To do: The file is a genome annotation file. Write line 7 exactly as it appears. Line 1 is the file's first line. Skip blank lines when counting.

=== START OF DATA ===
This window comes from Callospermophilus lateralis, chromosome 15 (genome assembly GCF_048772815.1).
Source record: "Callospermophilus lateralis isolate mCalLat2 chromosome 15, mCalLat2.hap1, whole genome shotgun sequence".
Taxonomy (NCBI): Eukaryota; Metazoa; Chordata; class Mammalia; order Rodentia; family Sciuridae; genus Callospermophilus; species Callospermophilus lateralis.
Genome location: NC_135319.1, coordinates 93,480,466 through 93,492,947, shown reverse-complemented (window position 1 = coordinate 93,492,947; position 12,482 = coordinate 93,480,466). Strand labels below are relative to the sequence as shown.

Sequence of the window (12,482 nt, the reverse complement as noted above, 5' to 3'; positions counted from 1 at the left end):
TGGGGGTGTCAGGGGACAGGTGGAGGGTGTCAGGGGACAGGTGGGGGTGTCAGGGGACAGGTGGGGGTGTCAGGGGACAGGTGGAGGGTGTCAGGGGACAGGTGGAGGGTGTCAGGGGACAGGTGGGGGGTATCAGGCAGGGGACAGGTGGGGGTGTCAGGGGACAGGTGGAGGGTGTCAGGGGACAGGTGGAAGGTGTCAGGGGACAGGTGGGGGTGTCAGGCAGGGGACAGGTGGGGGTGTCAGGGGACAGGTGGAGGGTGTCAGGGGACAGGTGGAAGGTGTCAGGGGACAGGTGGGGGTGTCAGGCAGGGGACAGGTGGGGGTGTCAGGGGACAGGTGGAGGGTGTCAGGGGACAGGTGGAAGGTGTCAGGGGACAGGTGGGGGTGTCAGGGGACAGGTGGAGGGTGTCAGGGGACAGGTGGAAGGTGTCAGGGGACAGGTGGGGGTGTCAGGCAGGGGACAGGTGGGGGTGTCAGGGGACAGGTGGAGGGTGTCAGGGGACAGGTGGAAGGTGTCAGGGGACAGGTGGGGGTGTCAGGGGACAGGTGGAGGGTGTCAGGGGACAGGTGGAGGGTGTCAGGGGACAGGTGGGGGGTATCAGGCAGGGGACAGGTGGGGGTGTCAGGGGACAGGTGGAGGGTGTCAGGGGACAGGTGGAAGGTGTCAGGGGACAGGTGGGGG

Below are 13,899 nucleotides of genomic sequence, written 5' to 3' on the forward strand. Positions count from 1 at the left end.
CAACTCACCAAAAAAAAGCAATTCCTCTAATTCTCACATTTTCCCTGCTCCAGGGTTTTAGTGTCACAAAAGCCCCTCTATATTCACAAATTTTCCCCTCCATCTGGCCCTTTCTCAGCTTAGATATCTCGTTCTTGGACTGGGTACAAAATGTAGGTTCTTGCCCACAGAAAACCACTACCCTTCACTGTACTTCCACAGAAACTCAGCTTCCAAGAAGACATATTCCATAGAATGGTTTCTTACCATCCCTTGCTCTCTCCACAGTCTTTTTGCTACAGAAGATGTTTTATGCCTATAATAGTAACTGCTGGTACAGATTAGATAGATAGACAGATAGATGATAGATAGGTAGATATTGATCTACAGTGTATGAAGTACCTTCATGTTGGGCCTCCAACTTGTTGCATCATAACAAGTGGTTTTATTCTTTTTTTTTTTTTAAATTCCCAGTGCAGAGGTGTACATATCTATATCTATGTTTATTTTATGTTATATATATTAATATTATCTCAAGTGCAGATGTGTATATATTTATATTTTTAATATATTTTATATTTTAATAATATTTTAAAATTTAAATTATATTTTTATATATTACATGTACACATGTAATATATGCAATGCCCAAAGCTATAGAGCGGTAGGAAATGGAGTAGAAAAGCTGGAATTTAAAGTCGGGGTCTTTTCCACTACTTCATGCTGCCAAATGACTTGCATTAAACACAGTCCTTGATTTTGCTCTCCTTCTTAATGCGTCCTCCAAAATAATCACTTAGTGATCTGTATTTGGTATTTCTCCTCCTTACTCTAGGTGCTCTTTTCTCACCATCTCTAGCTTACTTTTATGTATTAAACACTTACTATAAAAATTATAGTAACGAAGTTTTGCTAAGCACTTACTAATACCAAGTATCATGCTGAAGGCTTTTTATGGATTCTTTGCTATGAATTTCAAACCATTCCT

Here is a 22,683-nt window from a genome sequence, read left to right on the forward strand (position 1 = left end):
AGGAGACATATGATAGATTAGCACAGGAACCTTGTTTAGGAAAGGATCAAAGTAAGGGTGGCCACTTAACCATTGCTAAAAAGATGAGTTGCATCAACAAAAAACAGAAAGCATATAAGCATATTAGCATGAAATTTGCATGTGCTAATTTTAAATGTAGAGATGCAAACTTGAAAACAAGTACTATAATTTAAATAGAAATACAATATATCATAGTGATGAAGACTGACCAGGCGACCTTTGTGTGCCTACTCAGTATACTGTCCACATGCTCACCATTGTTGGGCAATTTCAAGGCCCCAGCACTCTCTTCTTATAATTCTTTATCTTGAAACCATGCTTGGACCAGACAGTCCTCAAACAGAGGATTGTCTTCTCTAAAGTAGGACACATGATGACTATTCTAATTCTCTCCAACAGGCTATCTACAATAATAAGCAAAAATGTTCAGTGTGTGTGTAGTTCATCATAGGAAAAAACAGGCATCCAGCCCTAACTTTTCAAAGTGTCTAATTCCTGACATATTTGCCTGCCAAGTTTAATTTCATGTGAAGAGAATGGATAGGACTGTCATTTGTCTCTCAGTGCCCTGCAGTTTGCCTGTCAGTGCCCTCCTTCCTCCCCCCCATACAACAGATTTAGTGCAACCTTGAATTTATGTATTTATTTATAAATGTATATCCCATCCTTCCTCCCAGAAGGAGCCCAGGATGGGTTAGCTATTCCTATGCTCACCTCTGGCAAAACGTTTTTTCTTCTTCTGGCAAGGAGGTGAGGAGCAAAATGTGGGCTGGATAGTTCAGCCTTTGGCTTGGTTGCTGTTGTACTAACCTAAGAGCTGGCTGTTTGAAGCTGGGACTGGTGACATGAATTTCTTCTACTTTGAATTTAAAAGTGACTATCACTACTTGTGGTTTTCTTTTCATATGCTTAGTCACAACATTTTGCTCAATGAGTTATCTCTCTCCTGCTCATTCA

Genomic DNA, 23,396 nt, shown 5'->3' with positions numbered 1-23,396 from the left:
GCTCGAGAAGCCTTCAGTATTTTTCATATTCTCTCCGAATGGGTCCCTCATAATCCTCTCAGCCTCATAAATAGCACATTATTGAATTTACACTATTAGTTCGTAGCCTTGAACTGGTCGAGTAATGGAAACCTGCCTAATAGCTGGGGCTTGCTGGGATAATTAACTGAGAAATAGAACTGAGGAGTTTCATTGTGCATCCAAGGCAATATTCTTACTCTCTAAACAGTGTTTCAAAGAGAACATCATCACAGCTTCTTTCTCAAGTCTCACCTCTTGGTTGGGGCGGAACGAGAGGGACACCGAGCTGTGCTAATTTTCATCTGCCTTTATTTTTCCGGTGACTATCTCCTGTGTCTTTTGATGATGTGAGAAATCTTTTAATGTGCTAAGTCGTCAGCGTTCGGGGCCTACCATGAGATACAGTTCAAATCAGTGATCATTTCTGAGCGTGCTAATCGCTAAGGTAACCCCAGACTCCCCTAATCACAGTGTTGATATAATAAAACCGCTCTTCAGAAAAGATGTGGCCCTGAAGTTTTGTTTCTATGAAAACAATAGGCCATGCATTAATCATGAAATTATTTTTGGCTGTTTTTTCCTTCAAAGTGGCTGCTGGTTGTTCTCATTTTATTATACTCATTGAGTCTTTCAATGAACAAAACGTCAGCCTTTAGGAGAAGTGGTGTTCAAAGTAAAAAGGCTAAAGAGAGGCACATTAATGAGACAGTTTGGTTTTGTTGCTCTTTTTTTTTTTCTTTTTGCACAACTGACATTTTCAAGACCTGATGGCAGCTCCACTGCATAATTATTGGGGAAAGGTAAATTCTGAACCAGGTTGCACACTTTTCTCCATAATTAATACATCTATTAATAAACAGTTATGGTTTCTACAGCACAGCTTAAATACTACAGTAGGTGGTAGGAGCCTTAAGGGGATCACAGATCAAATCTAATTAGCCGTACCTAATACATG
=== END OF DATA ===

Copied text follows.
Below are 13,899 nucleotides of genomic sequence, written 5' to 3' on the forward strand. Positions count from 1 at the left end.